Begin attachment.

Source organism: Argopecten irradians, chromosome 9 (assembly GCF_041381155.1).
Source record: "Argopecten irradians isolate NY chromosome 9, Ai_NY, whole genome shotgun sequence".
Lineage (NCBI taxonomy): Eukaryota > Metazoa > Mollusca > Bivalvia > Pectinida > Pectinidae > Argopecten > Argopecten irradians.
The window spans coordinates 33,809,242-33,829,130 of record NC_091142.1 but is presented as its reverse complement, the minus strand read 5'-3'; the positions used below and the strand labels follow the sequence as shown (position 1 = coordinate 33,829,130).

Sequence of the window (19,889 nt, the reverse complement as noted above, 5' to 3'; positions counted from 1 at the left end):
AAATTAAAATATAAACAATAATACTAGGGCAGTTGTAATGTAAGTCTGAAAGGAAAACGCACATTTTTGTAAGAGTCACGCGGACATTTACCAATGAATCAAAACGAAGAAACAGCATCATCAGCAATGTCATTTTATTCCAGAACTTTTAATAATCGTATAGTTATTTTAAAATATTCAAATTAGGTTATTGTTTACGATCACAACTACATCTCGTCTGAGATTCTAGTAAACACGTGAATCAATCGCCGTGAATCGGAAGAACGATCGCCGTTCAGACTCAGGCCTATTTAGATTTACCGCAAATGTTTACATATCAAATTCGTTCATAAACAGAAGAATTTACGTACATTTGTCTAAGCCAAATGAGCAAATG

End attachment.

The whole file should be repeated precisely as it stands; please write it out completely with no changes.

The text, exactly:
Source organism: Argopecten irradians, chromosome 9 (assembly GCF_041381155.1).
Source record: "Argopecten irradians isolate NY chromosome 9, Ai_NY, whole genome shotgun sequence".
Lineage (NCBI taxonomy): Eukaryota > Metazoa > Mollusca > Bivalvia > Pectinida > Pectinidae > Argopecten > Argopecten irradians.
The window spans coordinates 33,809,242-33,829,130 of record NC_091142.1 but is presented as its reverse complement, the minus strand read 5'-3'; the positions used below and the strand labels follow the sequence as shown (position 1 = coordinate 33,829,130).

Sequence of the window (19,889 nt, the reverse complement as noted above, 5' to 3'; positions counted from 1 at the left end):
AAATTAAAATATAAACAATAATACTAGGGCAGTTGTAATGTAAGTCTGAAAGGAAAACGCACATTTTTGTAAGAGTCACGCGGACATTTACCAATGAATCAAAACGAAGAAACAGCATCATCAGCAATGTCATTTTATTCCAGAACTTTTAATAATCGTATAGTTATTTTAAAATATTCAAATTAGGTTATTGTTTACGATCACAACTACATCTCGTCTGAGATTCTAGTAAACACGTGAATCAATCGCCGTGAATCGGAAGAACGATCGCCGTTCAGACTCAGGCCTATTTAGATTTACCGCAAATGTTTACATATCAAATTCGTTCATAAACAGAAGAATTTACGTACATTTGTCTAAGCCAAATGAGCAAATG